Bill Roper (billroper) wrote,
Bill Roper

Just In Time, I Bought It Just In Time

I've been meaning to post on this subject for a while and just got time to get around to it now. (I have a shortage of round tuits here.)

When the big snowstorm was plowing into the Northeast several weeks ago, people were complaining about the reports of empty shelves of bread, milk, and eggs in the supermarkets of the region, because people had been so silly as to rush out and buy these things in preparation for an emergency situation that might make travel difficult for days. Didn't these people realize that they didn't need perishables, they needed things like canned foods that would last for a long time?

The mistake -- and not an unusual one! -- is thinking that you know more about the contents of someone else's larder than they do.

The reason that the supermarkets run out of these sorts of items in an emergency is twofold:

  • These items are perishable. The supermarkets don't want to keep deep stocks of them, because people simply prefer to buy fresh bread, not three-day-old bread.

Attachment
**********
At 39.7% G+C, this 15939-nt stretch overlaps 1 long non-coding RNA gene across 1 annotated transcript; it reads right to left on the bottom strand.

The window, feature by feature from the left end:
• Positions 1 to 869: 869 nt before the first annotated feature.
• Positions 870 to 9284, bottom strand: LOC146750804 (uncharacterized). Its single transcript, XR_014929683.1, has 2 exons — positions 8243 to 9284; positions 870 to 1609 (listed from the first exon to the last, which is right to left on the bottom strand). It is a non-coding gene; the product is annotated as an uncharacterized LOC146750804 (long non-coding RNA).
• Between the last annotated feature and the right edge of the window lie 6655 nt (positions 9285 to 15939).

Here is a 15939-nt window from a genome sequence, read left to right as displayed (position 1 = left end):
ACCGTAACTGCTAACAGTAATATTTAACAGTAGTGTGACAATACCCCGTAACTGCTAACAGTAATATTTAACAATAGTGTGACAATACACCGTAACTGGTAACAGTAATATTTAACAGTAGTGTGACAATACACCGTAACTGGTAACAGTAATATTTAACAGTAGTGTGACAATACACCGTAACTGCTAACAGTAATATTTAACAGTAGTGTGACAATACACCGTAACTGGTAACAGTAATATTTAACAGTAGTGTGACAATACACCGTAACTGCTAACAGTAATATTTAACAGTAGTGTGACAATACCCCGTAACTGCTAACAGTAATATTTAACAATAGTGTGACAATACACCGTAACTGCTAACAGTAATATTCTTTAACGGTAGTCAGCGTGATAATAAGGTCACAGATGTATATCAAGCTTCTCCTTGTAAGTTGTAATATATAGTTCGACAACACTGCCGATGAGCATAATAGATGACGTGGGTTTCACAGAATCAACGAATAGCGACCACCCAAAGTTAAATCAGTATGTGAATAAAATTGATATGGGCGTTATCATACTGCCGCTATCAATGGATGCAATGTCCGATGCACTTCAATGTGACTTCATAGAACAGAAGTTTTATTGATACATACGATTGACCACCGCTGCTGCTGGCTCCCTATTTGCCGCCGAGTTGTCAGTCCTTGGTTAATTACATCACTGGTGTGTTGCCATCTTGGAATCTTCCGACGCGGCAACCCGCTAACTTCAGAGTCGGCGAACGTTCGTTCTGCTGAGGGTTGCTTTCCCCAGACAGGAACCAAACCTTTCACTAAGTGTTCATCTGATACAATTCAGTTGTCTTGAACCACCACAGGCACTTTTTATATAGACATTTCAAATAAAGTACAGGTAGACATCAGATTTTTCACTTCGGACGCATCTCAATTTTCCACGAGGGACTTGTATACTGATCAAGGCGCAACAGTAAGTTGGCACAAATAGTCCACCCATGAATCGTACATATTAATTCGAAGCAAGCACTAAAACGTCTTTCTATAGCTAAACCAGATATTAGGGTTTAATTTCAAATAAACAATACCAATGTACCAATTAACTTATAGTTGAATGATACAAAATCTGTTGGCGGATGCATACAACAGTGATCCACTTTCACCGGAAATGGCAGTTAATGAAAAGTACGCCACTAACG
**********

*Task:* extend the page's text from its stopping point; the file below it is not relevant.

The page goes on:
• These items are perishable. Why should I buy bread that I don't plan to use for several days? I'll be back to the store before then, so I'll get a fresh loaf then and it will keep longer.

    Now this last is not true of people like, for example, my friend catalana who lives in a place that is inconveniently a half-hour or more away from the supermarket. She gets to restock things once a week or once every two weeks and has to actually do things like menu planning and close monitoring of what's actually in the cupboards, refrigerator, and freezer.

    This is not true of most of the urban population of the United States. (Modulo the people living in poverty who find themselves in "food deserts", but that is a different problem altogether.)

    Most of the people who were going to be affected by that big snowstorm had a reasonable expectation that they'd be able to get out of their houses and back to the store within a few days. And because they aren't going to keep deep supplies of perishables in their house (since they go bad), they went to the supermarket to get enough to be able to ride out a few days at home.

    And because the supermarket doesn't keep deep stocks of the perishables, the supermarket shelves became empty.

    None of this is a surprise.

    And all of this is easily explained by assuming rational behavior on the part of the supermarkets and the affected households.

    In other words, they aren't as dumb as you seem to think they are.
  • Tags: home, musings, weather

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